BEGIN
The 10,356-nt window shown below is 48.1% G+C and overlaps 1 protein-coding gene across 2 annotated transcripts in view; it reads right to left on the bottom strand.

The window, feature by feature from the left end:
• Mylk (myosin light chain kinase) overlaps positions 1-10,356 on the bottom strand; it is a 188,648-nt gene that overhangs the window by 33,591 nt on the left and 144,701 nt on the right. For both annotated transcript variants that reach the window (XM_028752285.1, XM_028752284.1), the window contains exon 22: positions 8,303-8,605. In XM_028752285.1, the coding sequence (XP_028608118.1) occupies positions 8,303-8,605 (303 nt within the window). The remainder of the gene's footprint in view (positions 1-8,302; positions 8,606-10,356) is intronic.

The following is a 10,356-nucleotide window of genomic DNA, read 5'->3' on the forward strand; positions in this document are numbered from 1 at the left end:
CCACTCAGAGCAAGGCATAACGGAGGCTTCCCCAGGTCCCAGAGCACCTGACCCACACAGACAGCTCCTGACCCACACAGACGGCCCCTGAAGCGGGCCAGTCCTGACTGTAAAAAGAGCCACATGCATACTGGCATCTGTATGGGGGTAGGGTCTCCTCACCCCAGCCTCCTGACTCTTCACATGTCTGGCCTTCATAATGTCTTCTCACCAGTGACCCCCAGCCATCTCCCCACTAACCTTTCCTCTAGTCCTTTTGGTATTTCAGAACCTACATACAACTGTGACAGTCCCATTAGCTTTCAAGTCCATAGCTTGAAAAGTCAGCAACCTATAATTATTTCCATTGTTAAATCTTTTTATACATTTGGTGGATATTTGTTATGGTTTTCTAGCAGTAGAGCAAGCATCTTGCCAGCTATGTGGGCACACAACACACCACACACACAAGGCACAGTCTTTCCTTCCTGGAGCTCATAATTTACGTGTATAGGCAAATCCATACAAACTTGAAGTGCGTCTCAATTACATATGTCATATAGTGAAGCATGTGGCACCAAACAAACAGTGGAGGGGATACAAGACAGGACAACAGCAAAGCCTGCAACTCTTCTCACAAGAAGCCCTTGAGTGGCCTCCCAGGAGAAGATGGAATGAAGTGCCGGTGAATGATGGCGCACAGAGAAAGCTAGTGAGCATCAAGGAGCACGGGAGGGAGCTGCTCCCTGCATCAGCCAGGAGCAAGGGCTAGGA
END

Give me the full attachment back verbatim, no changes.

The 10,356-nt window shown below is 48.1% G+C and overlaps 1 protein-coding gene across 2 annotated transcripts in view; it reads right to left on the bottom strand.

The window, feature by feature from the left end:
• Mylk (myosin light chain kinase) overlaps positions 1-10,356 on the bottom strand; it is a 188,648-nt gene that overhangs the window by 33,591 nt on the left and 144,701 nt on the right. For both annotated transcript variants that reach the window (XM_028752285.1, XM_028752284.1), the window contains exon 22: positions 8,303-8,605. In XM_028752285.1, the coding sequence (XP_028608118.1) occupies positions 8,303-8,605 (303 nt within the window). The remainder of the gene's footprint in view (positions 1-8,302; positions 8,606-10,356) is intronic.

The following is a 10,356-nucleotide window of genomic DNA, read 5'->3' on the forward strand; positions in this document are numbered from 1 at the left end:
CCACTCAGAGCAAGGCATAACGGAGGCTTCCCCAGGTCCCAGAGCACCTGACCCACACAGACAGCTCCTGACCCACACAGACGGCCCCTGAAGCGGGCCAGTCCTGACTGTAAAAAGAGCCACATGCATACTGGCATCTGTATGGGGGTAGGGTCTCCTCACCCCAGCCTCCTGACTCTTCACATGTCTGGCCTTCATAATGTCTTCTCACCAGTGACCCCCAGCCATCTCCCCACTAACCTTTCCTCTAGTCCTTTTGGTATTTCAGAACCTACATACAACTGTGACAGTCCCATTAGCTTTCAAGTCCATAGCTTGAAAAGTCAGCAACCTATAATTATTTCCATTGTTAAATCTTTTTATACATTTGGTGGATATTTGTTATGGTTTTCTAGCAGTAGAGCAAGCATCTTGCCAGCTATGTGGGCACACAACACACCACACACACAAGGCACAGTCTTTCCTTCCTGGAGCTCATAATTTACGTGTATAGGCAAATCCATACAAACTTGAAGTGCGTCTCAATTACATATGTCATATAGTGAAGCATGTGGCACCAAACAAACAGTGGAGGGGATACAAGACAGGACAACAGCAAAGCCTGCAACTCTTCTCACAAGAAGCCCTTGAGTGGCCTCCCAGGAGAAGATGGAATGAAGTGCCGGTGAATGATGGCGCACAGAGAAAGCTAGTGAGCATCAAGGAGCACGGGAGGGAGCTGCTCCCTGCATCAGCCAGGAGCAAGGGCTAGGA